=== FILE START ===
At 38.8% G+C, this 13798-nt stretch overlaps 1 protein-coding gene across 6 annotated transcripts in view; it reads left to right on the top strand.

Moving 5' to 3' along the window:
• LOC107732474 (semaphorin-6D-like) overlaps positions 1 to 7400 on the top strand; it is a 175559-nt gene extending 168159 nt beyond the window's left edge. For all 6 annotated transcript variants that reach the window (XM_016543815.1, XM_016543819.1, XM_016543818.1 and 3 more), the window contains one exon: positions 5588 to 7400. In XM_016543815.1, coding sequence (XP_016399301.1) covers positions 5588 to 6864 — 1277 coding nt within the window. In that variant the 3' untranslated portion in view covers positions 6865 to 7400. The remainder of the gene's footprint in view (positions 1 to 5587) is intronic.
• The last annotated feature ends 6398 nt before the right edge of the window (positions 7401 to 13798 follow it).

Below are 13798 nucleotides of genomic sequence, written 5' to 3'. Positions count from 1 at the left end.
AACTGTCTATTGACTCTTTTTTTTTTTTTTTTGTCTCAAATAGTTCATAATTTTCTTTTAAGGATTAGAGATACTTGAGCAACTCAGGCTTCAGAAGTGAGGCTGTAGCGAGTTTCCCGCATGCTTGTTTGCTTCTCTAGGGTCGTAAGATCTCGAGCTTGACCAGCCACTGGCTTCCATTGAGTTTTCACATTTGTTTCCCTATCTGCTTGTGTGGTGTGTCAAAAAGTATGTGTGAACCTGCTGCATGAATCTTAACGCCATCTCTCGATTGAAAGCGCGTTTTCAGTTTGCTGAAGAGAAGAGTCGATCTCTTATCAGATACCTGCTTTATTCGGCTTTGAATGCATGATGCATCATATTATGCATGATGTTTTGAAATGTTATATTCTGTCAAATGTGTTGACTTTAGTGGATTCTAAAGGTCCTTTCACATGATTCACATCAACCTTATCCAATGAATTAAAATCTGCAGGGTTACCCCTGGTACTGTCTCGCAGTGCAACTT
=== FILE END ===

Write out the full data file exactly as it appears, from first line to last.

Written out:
At 38.8% G+C, this 13798-nt stretch overlaps 1 protein-coding gene across 6 annotated transcripts in view; it reads left to right on the top strand.

Moving 5' to 3' along the window:
• LOC107732474 (semaphorin-6D-like) overlaps positions 1 to 7400 on the top strand; it is a 175559-nt gene extending 168159 nt beyond the window's left edge. For all 6 annotated transcript variants that reach the window (XM_016543815.1, XM_016543819.1, XM_016543818.1 and 3 more), the window contains one exon: positions 5588 to 7400. In XM_016543815.1, coding sequence (XP_016399301.1) covers positions 5588 to 6864 — 1277 coding nt within the window. In that variant the 3' untranslated portion in view covers positions 6865 to 7400. The remainder of the gene's footprint in view (positions 1 to 5587) is intronic.
• The last annotated feature ends 6398 nt before the right edge of the window (positions 7401 to 13798 follow it).

Below are 13798 nucleotides of genomic sequence, written 5' to 3'. Positions count from 1 at the left end.
AACTGTCTATTGACTCTTTTTTTTTTTTTTTTGTCTCAAATAGTTCATAATTTTCTTTTAAGGATTAGAGATACTTGAGCAACTCAGGCTTCAGAAGTGAGGCTGTAGCGAGTTTCCCGCATGCTTGTTTGCTTCTCTAGGGTCGTAAGATCTCGAGCTTGACCAGCCACTGGCTTCCATTGAGTTTTCACATTTGTTTCCCTATCTGCTTGTGTGGTGTGTCAAAAAGTATGTGTGAACCTGCTGCATGAATCTTAACGCCATCTCTCGATTGAAAGCGCGTTTTCAGTTTGCTGAAGAGAAGAGTCGATCTCTTATCAGATACCTGCTTTATTCGGCTTTGAATGCATGATGCATCATATTATGCATGATGTTTTGAAATGTTATATTCTGTCAAATGTGTTGACTTTAGTGGATTCTAAAGGTCCTTTCACATGATTCACATCAACCTTATCCAATGAATTAAAATCTGCAGGGTTACCCCTGGTACTGTCTCGCAGTGCAACTT